Much of the history on the Dime Theater is focused around those who owned or managed the establishment.1 This suggests the theaters used to reputations of the owners more than the popularity of the movies to promote the theater. Coos Bay, or Marshfield as it was formally known at the time, was still in its early years of development. Meaning the town was small enough for the people to know each other well. The theater rarely advertised when or what kind of programs were going to be held, and when there were advertisements in the paper they were most likely short informal notices. However, when formal advertisements were in newspapers, the information was limited to the price of admission, show title, and time of the showing. 'The Dime' was always large in font and notice within the advertisement suggesting the theater was well-known enough for locals to know where it was located and what it was. Suggesting there were few theaters in the area for showing to occur at during this point in history. Since most advertisements about The Dime didn't include specific addresses it suggests that there were few theaters in the area and The Dime was well known enough in the local community for people to know where it was located.
The Dime went through several stages of remodel and periods of shut down due to the reconstruction. One article from the Coos Bay Times in 1908 discussed in detail the manager's pride for the newly developed safeguards the theater had placed in the theater.2 Suggesting that consumers had more concern about their safety within an establishment rather than the new technology advancements coming about. The manager even goes as far as to shame another manager at an opposing theater to emphasize the lack of concern of care they are taking into consideration. This is a valid concern by locals considering the highly flammable material theaters were working with.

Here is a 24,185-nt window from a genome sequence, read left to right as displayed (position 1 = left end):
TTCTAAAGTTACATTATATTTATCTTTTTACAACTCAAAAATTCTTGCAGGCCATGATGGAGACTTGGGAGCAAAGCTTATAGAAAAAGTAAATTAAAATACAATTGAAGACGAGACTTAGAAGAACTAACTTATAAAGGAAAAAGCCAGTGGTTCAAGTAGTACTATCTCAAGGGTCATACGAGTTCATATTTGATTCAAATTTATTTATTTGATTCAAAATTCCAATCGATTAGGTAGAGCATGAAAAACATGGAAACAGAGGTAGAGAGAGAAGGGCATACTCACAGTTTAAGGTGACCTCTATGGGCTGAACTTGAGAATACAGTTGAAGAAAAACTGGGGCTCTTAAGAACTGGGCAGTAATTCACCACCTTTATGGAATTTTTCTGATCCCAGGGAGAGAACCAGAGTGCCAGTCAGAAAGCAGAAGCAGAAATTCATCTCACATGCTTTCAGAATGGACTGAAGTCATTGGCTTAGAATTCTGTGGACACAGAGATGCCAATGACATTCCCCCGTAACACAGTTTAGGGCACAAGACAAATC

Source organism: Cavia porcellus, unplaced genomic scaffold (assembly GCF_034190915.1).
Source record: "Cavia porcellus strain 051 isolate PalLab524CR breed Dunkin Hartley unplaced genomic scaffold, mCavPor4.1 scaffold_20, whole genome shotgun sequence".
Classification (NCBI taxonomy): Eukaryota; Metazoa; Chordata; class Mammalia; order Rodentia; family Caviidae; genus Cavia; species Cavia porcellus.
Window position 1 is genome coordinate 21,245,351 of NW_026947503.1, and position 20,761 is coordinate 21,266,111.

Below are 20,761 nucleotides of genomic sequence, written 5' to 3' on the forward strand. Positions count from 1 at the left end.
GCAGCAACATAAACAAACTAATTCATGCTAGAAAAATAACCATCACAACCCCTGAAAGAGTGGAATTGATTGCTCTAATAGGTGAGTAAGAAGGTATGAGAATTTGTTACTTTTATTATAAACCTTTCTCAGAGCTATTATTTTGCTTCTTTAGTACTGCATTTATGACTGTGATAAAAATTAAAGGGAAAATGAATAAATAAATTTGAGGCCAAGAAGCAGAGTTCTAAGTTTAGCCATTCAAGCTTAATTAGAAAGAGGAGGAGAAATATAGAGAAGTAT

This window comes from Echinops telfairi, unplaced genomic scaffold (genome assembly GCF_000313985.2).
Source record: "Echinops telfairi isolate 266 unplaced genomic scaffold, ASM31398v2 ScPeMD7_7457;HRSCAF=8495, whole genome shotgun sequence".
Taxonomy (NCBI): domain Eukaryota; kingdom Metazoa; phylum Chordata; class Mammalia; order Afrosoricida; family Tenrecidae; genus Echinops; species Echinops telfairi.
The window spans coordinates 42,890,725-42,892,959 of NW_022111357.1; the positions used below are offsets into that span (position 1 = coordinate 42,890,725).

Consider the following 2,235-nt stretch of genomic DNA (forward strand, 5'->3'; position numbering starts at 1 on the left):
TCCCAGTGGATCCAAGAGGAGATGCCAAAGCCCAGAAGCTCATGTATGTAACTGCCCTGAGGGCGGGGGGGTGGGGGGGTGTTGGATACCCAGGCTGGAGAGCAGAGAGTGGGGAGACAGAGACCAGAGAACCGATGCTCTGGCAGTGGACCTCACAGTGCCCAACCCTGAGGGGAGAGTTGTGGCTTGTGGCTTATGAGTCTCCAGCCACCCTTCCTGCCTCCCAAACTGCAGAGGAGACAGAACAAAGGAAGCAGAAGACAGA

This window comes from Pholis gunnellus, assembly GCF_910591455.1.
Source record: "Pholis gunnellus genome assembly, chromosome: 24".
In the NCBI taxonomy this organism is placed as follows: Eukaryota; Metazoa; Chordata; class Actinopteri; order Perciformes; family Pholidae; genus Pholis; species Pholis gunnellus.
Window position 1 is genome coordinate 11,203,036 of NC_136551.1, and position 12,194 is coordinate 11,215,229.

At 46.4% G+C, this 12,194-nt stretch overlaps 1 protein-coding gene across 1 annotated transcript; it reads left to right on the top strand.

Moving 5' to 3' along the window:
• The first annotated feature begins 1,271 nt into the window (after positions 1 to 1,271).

There isn't much history on the official start and stop dates of The Dime suggesting that the theater isn't in operation for long or wasn't important enough for the locals to record. Another part of the difficulty could be do the theater having several different periods of closings and reopening.3 The paper never explicitly states how the theater is to be remodeled or what new machinery is being added to the establishment. Suggesting the person writing on the theater wasn't able to get many details on the changes being instated or assumed locals wouldn't care about the changes being made to the theater. Assuming The Dime was one of the few theaters in the Coos Bay Area it is possible locals weren't drawn to the theater because of the experience of being at a theater or even watching films.